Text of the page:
THE SCOTTISH wildcat is included in a list of mammals at high risk of extinction in the face of threats such as disease and the loss of their natural habitat.

A study co-funded by Scottish Natural Heritage has revealed at least one in five British mammals face extinction.

Red squirrels and grey long-eared bats are also among the species which face severe threats to their survival, the first major review of British mammals for more than 20 years revealed.

Populations of nine species, including hedgehogs, water voles, hazel dormice and even rabbits, have declined in the last 20 years, the study of 58 native, "naturalised", introduced and reintroduced species, showed.

Scottish Wildlife Trust called for urgent action to reverse the decline saying that some mammals including the Scottish wildcat and water vole will need "urgent help to survive".

The Trust's director of conservation said: “Scotland would be a very different place without charismatic mammals such as red squirrels and hedgehogs. We owe it to future generations to work to ensure their survival."


While the study found that almost one in five species (12 out of 58) is threatened with extinction across Britain, a lack of data means the true figure is likely to be higher.

The report says that the wildcat, now only found in Scotland, is under increasing threat of extinction. It was estimated there were 3,500 in 1995, but in 2015 it was estimated there were between 115 and 314 wildcats.

But the report being launched by The Mammal Society says that may be a huge over-estimate.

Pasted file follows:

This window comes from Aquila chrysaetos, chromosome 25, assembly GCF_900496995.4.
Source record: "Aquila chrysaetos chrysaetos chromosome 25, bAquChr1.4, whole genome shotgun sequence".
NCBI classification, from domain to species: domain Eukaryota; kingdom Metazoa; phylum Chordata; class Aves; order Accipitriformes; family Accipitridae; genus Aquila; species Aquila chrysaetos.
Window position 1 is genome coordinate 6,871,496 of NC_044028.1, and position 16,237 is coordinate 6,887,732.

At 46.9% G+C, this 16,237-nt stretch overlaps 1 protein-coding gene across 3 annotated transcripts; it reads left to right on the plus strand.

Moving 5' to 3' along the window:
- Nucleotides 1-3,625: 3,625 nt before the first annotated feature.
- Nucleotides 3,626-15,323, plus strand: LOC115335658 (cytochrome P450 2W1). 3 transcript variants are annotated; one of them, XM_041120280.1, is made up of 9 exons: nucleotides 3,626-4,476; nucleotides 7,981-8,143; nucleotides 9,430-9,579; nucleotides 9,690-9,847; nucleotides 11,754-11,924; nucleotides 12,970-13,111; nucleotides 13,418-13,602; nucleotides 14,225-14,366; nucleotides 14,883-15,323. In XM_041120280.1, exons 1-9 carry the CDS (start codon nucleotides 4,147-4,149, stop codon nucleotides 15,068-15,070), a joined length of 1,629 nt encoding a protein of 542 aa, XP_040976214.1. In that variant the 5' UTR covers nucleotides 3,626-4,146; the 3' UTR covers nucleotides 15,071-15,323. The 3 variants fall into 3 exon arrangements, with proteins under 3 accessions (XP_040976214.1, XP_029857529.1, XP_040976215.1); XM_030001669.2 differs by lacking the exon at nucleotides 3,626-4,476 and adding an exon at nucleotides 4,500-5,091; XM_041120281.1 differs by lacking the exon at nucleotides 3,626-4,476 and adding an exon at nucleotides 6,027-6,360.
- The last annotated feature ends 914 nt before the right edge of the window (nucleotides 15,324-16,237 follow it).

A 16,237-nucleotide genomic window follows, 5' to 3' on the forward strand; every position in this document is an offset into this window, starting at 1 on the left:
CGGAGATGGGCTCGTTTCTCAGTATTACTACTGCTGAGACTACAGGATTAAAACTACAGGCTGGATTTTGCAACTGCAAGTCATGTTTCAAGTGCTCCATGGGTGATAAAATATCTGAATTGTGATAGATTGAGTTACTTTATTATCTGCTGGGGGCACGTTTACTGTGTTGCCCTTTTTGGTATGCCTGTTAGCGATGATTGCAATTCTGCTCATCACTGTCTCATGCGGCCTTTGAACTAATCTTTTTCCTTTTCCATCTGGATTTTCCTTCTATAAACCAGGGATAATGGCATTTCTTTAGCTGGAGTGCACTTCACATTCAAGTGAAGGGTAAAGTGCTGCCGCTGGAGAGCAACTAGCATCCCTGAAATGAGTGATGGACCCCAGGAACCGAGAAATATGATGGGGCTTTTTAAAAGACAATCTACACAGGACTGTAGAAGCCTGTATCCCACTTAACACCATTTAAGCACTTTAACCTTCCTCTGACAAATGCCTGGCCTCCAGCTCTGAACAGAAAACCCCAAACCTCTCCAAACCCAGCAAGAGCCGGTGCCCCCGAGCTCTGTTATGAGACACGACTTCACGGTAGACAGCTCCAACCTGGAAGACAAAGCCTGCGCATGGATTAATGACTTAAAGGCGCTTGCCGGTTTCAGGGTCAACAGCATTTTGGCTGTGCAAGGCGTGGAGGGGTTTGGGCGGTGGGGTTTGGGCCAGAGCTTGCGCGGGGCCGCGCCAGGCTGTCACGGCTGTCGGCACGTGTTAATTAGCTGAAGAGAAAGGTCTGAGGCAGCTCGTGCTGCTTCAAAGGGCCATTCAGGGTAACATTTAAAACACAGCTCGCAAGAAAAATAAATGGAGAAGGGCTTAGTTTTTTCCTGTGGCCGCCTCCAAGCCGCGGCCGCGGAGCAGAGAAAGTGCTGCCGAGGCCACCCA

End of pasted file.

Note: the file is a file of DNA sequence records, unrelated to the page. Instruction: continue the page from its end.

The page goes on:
The non-native plant and animal species that are invading Scotland

The report says the main driver for the decline is interbreeding between Scottish wildcats and domestic and feral cats. Experts say the wildcats are also suffering due to loss of habitat, including trees. There is also concern that snaring, poisoning, road accidents and disturbed dens are having an effect.

The report says that hedgehog numbers have fallen by two-thirds since the previous estimate in 1995, while red squirrels have also suffered marked declines and water vole populations are thought to be just a 10th of what they were in the 1990s.


There was better news for some species, such as otters, whose range has expanded since the banning of pesticides which poisoned their river homes, and pine martens, polecats and badgers are recovering from former persecution.

Deer, which have no natural predators in the UK, have increased in number, and beavers and wild boar have returned to British shores since the last time such a study was completed.

The study, examined 1.5 million records of mammals across Britain including data from "citizen science" reports and local wildlife groups.

It maps where mammals are found and estimates their population, and how that has changed since previous studies in the 1990s, and assesses their risk of extinction against internationally agreed criteria.

Fiona Mathews, chairman of the Mammal Society and professor of Environmental Biology at the University of Sussex, warned that Britain is on a "little bit of a precipice".

"We have a few winners - the deer and carnivores - but if you look beyond the deer and the carnivores, it's difficult to see many native species that look like they're are doing well or increasing," she said.

She added that there is a need to think about fixes that work, rather wasting money on things such as road crossings for mammals that are ineffective, and to look at the role animals including beavers and wild boar play in the landscape.

And she added: "We need to stop thinking of wildlife as something that happens somewhere else, and we just put a ring around it, and that's all your animals sorted.

"The idea of tiny nature reserves, national parks and so on is a bit of a worry because most of the British landscape isn't like that.

"Most wild animals move over a wide distance, and we need to make sure we have connective landscapes, we have places throughout Britain where animals have a home."

She called for more research to get a clearer and more accurate picture of Britain's mammal populations.